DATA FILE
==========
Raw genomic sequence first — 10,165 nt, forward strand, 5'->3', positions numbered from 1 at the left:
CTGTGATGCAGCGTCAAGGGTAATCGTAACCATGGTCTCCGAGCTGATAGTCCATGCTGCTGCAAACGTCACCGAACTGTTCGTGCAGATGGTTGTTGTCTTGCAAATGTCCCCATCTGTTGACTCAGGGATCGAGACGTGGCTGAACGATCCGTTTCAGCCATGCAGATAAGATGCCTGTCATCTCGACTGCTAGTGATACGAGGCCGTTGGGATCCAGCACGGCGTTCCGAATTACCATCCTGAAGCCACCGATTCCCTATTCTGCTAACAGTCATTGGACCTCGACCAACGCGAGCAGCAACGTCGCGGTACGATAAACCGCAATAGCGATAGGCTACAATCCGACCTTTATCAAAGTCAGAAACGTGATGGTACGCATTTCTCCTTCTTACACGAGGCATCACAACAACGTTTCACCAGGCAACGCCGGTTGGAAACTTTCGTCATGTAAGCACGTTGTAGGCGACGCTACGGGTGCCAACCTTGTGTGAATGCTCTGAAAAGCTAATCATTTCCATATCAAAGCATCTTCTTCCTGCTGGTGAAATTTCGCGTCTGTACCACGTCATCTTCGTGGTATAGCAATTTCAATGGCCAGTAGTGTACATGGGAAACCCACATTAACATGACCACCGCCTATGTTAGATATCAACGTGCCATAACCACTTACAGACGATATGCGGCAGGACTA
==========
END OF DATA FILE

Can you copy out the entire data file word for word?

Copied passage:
Raw genomic sequence first — 10,165 nt, forward strand, 5'->3', positions numbered from 1 at the left:
CTGTGATGCAGCGTCAAGGGTAATCGTAACCATGGTCTCCGAGCTGATAGTCCATGCTGCTGCAAACGTCACCGAACTGTTCGTGCAGATGGTTGTTGTCTTGCAAATGTCCCCATCTGTTGACTCAGGGATCGAGACGTGGCTGAACGATCCGTTTCAGCCATGCAGATAAGATGCCTGTCATCTCGACTGCTAGTGATACGAGGCCGTTGGGATCCAGCACGGCGTTCCGAATTACCATCCTGAAGCCACCGATTCCCTATTCTGCTAACAGTCATTGGACCTCGACCAACGCGAGCAGCAACGTCGCGGTACGATAAACCGCAATAGCGATAGGCTACAATCCGACCTTTATCAAAGTCAGAAACGTGATGGTACGCATTTCTCCTTCTTACACGAGGCATCACAACAACGTTTCACCAGGCAACGCCGGTTGGAAACTTTCGTCATGTAAGCACGTTGTAGGCGACGCTACGGGTGCCAACCTTGTGTGAATGCTCTGAAAAGCTAATCATTTCCATATCAAAGCATCTTCTTCCTGCTGGTGAAATTTCGCGTCTGTACCACGTCATCTTCGTGGTATAGCAATTTCAATGGCCAGTAGTGTACATGGGAAACCCACATTAACATGACCACCGCCTATGTTAGATATCAACGTGCCATAACCACTTACAGACGATATGCGGCAGGACTA